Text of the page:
The EU strikes me as less about market liberalization and more about a cartel to prop up expensive social democracies.

No, a cartel to excise popular influence over policy questions. The nexus between the appellate judiciary, the law professoriate, and the har-de-har public interest bar functions much the same way in this country.

Is there a market liberal case for Brexit?

No, because libertarianism is too truncated and sterile to be of use in parsing many questions of public policy. The question at hand is the locus of sovereignty and the contours and properties of the body politic, questions which are not answered by chatter about markets. So, soi-disant libertarians default to their mental habit of assuming people are widgets.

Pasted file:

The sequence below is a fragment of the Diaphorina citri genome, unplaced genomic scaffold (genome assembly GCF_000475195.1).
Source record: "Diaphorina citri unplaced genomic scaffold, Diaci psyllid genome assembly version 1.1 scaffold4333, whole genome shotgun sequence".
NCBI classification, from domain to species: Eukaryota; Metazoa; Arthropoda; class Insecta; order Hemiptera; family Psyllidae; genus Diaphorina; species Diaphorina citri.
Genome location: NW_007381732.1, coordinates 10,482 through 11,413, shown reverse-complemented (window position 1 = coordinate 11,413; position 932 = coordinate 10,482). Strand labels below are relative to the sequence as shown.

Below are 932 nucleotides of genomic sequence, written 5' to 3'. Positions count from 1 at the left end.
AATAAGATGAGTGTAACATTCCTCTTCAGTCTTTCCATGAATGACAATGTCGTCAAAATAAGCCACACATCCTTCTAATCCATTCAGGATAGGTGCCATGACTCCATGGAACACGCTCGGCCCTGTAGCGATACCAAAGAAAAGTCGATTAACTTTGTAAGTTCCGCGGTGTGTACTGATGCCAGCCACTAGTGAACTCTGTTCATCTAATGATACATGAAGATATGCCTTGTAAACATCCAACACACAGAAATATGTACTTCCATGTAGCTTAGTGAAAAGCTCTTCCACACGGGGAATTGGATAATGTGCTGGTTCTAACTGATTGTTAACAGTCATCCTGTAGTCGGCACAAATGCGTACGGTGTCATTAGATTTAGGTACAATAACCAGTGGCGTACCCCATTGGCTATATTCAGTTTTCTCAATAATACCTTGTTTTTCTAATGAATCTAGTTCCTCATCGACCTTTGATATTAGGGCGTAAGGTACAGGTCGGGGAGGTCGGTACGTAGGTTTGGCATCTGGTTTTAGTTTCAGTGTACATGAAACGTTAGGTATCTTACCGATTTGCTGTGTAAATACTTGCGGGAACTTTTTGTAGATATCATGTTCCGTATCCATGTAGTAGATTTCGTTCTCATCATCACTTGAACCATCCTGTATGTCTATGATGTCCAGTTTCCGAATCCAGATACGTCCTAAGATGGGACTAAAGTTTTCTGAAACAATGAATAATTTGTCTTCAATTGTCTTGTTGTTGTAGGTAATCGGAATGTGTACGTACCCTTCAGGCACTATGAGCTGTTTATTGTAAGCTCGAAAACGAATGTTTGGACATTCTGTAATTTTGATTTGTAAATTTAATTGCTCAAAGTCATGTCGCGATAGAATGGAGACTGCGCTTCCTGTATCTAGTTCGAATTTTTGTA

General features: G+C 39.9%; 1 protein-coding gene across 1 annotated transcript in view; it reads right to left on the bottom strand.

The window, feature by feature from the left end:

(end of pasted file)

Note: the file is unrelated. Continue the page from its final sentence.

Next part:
The market liberalization case for Brexit is you don't need an supranational layer of taxation and governance to have trade between sovereigns.

In support, I note that one of the big complaints cited by Leave leaders was the EU blocking GB from signing bilateral free trade deals with India, Australia, and New Zealand. The EU requires that everyone negotiate as a block, and only as a block.

Wow. Even in their own commonwealth (except India).

As I suspected, EU is more a cartel to prop up expensive social democracies.

I had to scan through the Levy piece to figure out what a market liberal is, and there they are, the liberaltarians. Their motto is "Free Markets and Social Justice" - which will win out, force or freedom? This is a splinter of a splinter group, but it's fully on board with open borders.